A person would have had to be living under the proverbial rock not to have heard about this book. It was first a very famous novel and then it was made into a critically panned movie. The fact that many people bought the book, and then gushed about its merits, says nothing about the true merits of the manuscript. The fact is that there are no merits to the manuscript no matter how many people read it.
Dan Brown wrote “The Davinci Code” after he had already written “Angels and Demons”. Seeing what a weak response his first thriller garnered, he felt that it was necessary to bore the public with another piece of unsubstantiated “historical” dreck. Apparently, the value of the book is in the controversy created rather than actual literary worth and historical accuracy. So let’s examine why this particular book should be dragged from your book shelf, chopped into tiny bits and then thrown into the fire, shall we?
Aside from all of the inaccuracies present from a Christian perspective are the ones that actually have to do with story and plot. Brown originally made the statement that he had used historical documents from which he based his fantasy. He later recanted this when he was faced with proving the statement. His protagonist is weakly drawn from a mental portrait that Brown has of himself. He believes that he is some kind of historical Indiana Jones; finding the truth in the lost questions of times past. However, he is better at concocting fiction.
And again, he is better at concocting fiction than writing it. A publisher’s duty is to drum up sales of an author’s book so that everyone makes money. Well, Brown and his publisher made a lot of it. The controversy was whether the claims of the book were possible or not. After many people did the actual research that Brown neglected to do, the resounding answer was no. There is no way that any of what he said can be construed as true.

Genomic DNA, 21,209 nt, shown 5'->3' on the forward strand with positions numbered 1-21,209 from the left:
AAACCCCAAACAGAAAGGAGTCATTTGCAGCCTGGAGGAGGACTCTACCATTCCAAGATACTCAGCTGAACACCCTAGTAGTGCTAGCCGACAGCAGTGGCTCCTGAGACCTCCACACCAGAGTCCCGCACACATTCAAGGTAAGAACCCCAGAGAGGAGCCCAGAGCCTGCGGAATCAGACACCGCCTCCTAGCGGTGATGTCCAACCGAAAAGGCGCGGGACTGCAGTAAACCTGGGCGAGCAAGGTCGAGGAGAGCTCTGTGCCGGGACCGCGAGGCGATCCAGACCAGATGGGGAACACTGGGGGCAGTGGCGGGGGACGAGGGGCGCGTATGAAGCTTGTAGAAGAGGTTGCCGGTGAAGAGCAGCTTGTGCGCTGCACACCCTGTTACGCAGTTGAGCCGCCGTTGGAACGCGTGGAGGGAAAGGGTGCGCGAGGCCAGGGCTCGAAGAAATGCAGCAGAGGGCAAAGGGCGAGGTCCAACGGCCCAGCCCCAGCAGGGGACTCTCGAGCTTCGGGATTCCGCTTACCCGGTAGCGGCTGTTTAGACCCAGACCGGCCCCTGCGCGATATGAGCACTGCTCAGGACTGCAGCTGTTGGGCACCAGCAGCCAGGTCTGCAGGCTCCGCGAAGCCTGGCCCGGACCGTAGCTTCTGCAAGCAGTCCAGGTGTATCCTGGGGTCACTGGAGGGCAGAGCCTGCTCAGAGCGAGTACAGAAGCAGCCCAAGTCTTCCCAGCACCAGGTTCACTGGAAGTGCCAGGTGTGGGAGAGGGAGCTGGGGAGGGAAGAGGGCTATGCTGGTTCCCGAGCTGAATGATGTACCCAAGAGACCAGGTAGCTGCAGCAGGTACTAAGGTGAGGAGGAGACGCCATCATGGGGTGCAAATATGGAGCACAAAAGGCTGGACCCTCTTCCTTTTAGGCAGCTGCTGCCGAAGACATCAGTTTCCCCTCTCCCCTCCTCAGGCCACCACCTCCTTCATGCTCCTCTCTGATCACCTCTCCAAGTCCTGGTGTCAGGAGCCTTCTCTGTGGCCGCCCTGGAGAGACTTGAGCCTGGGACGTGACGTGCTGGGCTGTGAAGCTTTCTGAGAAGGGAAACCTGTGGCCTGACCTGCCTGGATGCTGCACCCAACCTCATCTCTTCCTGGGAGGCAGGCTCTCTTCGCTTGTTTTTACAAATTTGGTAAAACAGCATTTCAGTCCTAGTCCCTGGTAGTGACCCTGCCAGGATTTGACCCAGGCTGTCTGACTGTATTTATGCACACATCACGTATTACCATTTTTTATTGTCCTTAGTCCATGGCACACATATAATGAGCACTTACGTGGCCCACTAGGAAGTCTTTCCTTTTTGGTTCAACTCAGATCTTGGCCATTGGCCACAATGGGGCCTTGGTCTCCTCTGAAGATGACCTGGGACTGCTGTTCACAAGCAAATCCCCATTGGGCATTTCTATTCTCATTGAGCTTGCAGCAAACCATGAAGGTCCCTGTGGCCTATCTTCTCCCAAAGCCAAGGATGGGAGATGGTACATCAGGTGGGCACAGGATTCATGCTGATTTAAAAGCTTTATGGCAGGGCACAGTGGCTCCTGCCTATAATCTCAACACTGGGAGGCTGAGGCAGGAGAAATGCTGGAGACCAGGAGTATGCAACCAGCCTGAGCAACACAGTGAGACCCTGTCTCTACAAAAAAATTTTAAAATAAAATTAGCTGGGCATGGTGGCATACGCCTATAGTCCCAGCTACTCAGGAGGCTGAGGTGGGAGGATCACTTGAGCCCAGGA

So, in the end, all we have here is a book that relies on a weak premise, sketchy characters and site seeing. The reader would be better served to visit the Louvre and St. Peter’s than read about them in this book. His descriptions are as weak as the rest of the book.
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The Da Vinci Code is a 2003 mystery-detective fiction novel written by American author Dan Brown. It follows symbologist Robert Langdon as he investigates a murder in Paris's Louvre Museum and discovers a battle between the Priory of Sion and Opus Dei over the possibility of Jesus Christ of Nazareth having been married to and fathering a child with Mary Magdalene.
The title of the novel refers to, among other things, the fact that the murder victim is found in the Denon Wing of the Louvre, naked and posed like Leonardo da Vinci's famous drawing, the Vitruvian Man, with a cryptic message written beside his body and a pentacle drawn on his stomach in his own blood.
The novel has provoked a popular interest in speculation concerning the Holy Grail legend and Magdalene's role in the history of Christianity. The book has been extensively denounced by many Christian denominations as a dishonest attack on the Roman Catholic Church. It has also been criticized for its historical and scientific inaccuracy.
The book is a worldwide bestseller that had sold 80 million copies as of 2009 and that has been translated into 44 languages. Combining the detective, thriller, and conspiracy fiction genres, it is Brown's second novel to include the character Robert Langdon, the first being his 2000 novel Angels & Demons. In November 2004 Random House published a Special Illustrated Edition with 160 illustrations. In 2006 a film adaptation was released by Sony's Columbia...